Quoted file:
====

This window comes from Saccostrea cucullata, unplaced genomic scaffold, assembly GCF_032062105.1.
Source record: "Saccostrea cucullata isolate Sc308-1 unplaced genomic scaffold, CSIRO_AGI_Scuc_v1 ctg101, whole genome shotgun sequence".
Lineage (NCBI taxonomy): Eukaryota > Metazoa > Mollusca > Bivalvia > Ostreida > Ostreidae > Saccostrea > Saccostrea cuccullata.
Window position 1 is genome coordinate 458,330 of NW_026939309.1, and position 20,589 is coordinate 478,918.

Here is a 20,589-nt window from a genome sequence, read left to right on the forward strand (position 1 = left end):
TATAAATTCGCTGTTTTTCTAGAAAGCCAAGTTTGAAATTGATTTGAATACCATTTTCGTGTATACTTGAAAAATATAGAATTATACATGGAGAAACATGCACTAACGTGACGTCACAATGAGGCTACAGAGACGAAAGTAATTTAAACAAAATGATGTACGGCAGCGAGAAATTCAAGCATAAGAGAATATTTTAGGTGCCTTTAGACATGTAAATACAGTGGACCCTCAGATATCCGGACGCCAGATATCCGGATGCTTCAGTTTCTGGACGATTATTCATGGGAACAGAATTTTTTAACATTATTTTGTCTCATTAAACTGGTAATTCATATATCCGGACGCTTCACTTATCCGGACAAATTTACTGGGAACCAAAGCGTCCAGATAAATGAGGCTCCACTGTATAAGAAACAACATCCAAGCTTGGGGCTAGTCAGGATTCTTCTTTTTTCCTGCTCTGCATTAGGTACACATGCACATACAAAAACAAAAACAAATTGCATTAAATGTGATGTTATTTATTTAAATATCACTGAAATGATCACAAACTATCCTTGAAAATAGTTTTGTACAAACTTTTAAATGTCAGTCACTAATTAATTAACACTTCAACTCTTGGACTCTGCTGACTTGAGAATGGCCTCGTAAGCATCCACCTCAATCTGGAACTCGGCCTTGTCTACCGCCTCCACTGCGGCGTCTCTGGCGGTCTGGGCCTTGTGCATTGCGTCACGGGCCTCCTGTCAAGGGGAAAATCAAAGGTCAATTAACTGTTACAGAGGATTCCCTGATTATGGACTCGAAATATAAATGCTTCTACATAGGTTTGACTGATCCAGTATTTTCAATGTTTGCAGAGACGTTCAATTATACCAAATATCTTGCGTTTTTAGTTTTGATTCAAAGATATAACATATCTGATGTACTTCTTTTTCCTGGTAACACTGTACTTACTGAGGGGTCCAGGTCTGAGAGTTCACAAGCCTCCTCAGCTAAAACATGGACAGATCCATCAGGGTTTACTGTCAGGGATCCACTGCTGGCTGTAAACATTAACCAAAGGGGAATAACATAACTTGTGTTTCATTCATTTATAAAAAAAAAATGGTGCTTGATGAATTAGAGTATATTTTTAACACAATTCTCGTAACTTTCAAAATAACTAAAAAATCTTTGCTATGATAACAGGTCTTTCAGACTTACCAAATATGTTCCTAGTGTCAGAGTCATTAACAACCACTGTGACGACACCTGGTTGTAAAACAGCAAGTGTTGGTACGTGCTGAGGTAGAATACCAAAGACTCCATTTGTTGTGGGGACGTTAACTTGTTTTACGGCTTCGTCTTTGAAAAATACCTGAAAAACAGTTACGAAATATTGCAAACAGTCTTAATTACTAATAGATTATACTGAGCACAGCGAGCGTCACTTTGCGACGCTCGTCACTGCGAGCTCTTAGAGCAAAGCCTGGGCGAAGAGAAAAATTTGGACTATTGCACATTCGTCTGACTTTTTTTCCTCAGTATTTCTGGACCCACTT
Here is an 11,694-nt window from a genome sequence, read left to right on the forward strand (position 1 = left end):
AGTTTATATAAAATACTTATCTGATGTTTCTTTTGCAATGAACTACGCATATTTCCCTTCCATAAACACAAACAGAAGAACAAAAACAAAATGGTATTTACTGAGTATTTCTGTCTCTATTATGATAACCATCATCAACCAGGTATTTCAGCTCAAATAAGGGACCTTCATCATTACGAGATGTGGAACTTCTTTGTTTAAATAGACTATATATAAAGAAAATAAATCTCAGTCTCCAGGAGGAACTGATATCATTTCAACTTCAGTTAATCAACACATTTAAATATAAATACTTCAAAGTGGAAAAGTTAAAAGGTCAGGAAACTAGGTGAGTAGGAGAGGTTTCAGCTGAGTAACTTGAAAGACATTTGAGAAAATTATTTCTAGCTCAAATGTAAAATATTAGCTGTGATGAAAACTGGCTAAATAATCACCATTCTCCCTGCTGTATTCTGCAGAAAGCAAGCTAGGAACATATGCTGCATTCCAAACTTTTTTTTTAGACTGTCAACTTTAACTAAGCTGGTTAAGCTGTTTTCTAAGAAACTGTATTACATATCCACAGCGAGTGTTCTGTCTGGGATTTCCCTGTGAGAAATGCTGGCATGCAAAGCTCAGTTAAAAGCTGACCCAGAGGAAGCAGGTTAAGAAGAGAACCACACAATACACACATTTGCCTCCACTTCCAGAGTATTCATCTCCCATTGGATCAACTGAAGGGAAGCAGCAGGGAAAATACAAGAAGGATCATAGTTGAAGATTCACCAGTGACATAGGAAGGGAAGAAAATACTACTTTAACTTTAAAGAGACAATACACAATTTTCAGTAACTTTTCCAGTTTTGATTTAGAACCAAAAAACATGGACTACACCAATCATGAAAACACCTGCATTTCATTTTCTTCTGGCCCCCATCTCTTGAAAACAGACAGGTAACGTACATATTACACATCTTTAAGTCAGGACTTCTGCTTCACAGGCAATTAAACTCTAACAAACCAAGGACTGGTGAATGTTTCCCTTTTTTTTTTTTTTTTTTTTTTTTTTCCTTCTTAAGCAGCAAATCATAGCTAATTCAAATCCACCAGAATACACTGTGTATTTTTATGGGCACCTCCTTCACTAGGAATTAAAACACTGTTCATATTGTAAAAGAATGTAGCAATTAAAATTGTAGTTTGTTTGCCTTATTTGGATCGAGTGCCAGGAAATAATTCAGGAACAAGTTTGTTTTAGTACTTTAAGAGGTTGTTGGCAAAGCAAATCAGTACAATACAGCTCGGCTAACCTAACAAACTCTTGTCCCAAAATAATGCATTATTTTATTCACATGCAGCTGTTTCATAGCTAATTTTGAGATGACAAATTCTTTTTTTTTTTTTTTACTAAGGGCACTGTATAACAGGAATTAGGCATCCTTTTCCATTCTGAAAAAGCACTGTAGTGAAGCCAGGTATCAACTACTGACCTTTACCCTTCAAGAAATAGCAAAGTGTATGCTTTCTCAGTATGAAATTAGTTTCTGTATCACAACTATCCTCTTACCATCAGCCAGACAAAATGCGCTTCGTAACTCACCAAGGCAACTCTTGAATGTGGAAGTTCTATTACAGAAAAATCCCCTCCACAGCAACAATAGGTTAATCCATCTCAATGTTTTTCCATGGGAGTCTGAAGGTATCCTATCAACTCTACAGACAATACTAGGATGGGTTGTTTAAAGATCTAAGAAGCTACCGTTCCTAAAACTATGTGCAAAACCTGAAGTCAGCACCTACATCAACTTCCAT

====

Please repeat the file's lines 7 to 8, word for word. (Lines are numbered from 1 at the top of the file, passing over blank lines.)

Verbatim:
Here is an 11,694-nt window from a genome sequence, read left to right on the forward strand (position 1 = left end):
AGTTTATATAAAATACTTATCTGATGTTTCTTTTGCAATGAACTACGCATATTTCCCTTCCATAAACACAAACAGAAGAACAAAAACAAAATGGTATTTACTGAGTATTTCTGTCTCTATTATGATAACCATCATCAACCAGGTATTTCAGCTCAAATAAGGGACCTTCATCATTACGAGATGTGGAACTTCTTTGTTTAAATAGACTATATATAAAGAAAATAAATCTCAGTCTCCAGGAGGAACTGATATCATTTCAACTTCAGTTAATCAACACATTTAAATATAAATACTTCAAAGTGGAAAAGTTAAAAGGTCAGGAAACTAGGTGAGTAGGAGAGGTTTCAGCTGAGTAACTTGAAAGACATTTGAGAAAATTATTTCTAGCTCAAATGTAAAATATTAGCTGTGATGAAAACTGGCTAAATAATCACCATTCTCCCTGCTGTATTCTGCAGAAAGCAAGCTAGGAACATATGCTGCATTCCAAACTTTTTTTTTAGACTGTCAACTTTAACTAAGCTGGTTAAGCTGTTTTCTAAGAAACTGTATTACATATCCACAGCGAGTGTTCTGTCTGGGATTTCCCTGTGAGAAATGCTGGCATGCAAAGCTCAGTTAAAAGCTGACCCAGAGGAAGCAGGTTAAGAAGAGAACCACACAATACACACATTTGCCTCCACTTCCAGAGTATTCATCTCCCATTGGATCAACTGAAGGGAAGCAGCAGGGAAAATACAAGAAGGATCATAGTTGAAGATTCACCAGTGACATAGGAAGGGAAGAAAATACTACTTTAACTTTAAAGAGACAATACACAATTTTCAGTAACTTTTCCAGTTTTGATTTAGAACCAAAAAACATGGACTACACCAATCATGAAAACACCTGCATTTCATTTTCTTCTGGCCCCCATCTCTTGAAAACAGACAGGTAACGTACATATTACACATCTTTAAGTCAGGACTTCTGCTTCACAGGCAATTAAACTCTAACAAACCAAGGACTGGTGAATGTTTCCCTTTTTTTTTTTTTTTTTTTTTTTTTTCCTTCTTAAGCAGCAAATCATAGCTAATTCAAATCCACCAGAATACACTGTGTATTTTTATGGGCACCTCCTTCACTAGGAATTAAAACACTGTTCATATTGTAAAAGAATGTAGCAATTAAAATTGTAGTTTGTTTGCCTTATTTGGATCGAGTGCCAGGAAATAATTCAGGAACAAGTTTGTTTTAGTACTTTAAGAGGTTGTTGGCAAAGCAAATCAGTACAATACAGCTCGGCTAACCTAACAAACTCTTGTCCCAAAATAATGCATTATTTTATTCACATGCAGCTGTTTCATAGCTAATTTTGAGATGACAAATTCTTTTTTTTTTTTTTTACTAAGGGCACTGTATAACAGGAATTAGGCATCCTTTTCCATTCTGAAAAAGCACTGTAGTGAAGCCAGGTATCAACTACTGACCTTTACCCTTCAAGAAATAGCAAAGTGTATGCTTTCTCAGTATGAAATTAGTTTCTGTATCACAACTATCCTCTTACCATCAGCCAGACAAAATGCGCTTCGTAACTCACCAAGGCAACTCTTGAATGTGGAAGTTCTATTACAGAAAAATCCCCTCCACAGCAACAATAGGTTAATCCATCTCAATGTTTTTCCATGGGAGTCTGAAGGTATCCTATCAACTCTACAGACAATACTAGGATGGGTTGTTTAAAGATCTAAGAAGCTACCGTTCCTAAAACTATGTGCAAAACCTGAAGTCAGCACCTACATCAACTTCCAT